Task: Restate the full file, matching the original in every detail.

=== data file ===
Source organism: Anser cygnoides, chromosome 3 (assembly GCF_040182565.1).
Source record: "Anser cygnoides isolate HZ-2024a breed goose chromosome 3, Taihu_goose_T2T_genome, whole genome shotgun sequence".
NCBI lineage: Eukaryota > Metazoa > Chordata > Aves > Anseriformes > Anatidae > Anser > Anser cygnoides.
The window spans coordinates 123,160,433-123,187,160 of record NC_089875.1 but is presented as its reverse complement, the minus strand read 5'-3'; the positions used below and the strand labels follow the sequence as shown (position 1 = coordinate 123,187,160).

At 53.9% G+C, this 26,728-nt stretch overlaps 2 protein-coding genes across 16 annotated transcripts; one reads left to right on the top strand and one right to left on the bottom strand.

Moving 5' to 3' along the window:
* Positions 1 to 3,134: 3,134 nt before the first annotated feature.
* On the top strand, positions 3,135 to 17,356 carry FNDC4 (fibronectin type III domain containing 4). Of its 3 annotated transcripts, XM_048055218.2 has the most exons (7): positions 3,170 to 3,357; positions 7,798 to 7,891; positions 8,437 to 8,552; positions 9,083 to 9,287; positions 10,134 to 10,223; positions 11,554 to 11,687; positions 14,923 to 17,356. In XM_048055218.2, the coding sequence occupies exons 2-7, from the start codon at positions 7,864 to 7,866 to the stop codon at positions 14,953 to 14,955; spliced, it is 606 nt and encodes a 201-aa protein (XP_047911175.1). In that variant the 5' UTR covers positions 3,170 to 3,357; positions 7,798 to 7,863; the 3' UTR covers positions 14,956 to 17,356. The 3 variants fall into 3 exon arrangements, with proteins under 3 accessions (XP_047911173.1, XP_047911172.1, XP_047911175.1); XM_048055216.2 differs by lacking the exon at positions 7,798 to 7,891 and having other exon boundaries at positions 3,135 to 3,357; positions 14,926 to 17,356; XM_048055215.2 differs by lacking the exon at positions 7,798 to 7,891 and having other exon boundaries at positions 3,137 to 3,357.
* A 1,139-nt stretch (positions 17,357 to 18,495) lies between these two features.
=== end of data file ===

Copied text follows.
Source organism: Anser cygnoides, chromosome 3 (assembly GCF_040182565.1).
Source record: "Anser cygnoides isolate HZ-2024a breed goose chromosome 3, Taihu_goose_T2T_genome, whole genome shotgun sequence".
NCBI lineage: Eukaryota > Metazoa > Chordata > Aves > Anseriformes > Anatidae > Anser > Anser cygnoides.
The window spans coordinates 123,160,433-123,187,160 of record NC_089875.1 but is presented as its reverse complement, the minus strand read 5'-3'; the positions used below and the strand labels follow the sequence as shown (position 1 = coordinate 123,187,160).

At 53.9% G+C, this 26,728-nt stretch overlaps 2 protein-coding genes across 16 annotated transcripts; one reads left to right on the top strand and one right to left on the bottom strand.

Moving 5' to 3' along the window:
* Positions 1 to 3,134: 3,134 nt before the first annotated feature.
* On the top strand, positions 3,135 to 17,356 carry FNDC4 (fibronectin type III domain containing 4). Of its 3 annotated transcripts, XM_048055218.2 has the most exons (7): positions 3,170 to 3,357; positions 7,798 to 7,891; positions 8,437 to 8,552; positions 9,083 to 9,287; positions 10,134 to 10,223; positions 11,554 to 11,687; positions 14,923 to 17,356. In XM_048055218.2, the coding sequence occupies exons 2-7, from the start codon at positions 7,864 to 7,866 to the stop codon at positions 14,953 to 14,955; spliced, it is 606 nt and encodes a 201-aa protein (XP_047911175.1). In that variant the 5' UTR covers positions 3,170 to 3,357; positions 7,798 to 7,863; the 3' UTR covers positions 14,956 to 17,356. The 3 variants fall into 3 exon arrangements, with proteins under 3 accessions (XP_047911173.1, XP_047911172.1, XP_047911175.1); XM_048055216.2 differs by lacking the exon at positions 7,798 to 7,891 and having other exon boundaries at positions 3,135 to 3,357; positions 14,926 to 17,356; XM_048055215.2 differs by lacking the exon at positions 7,798 to 7,891 and having other exon boundaries at positions 3,137 to 3,357.
* A 1,139-nt stretch (positions 17,357 to 18,495) lies between these two features.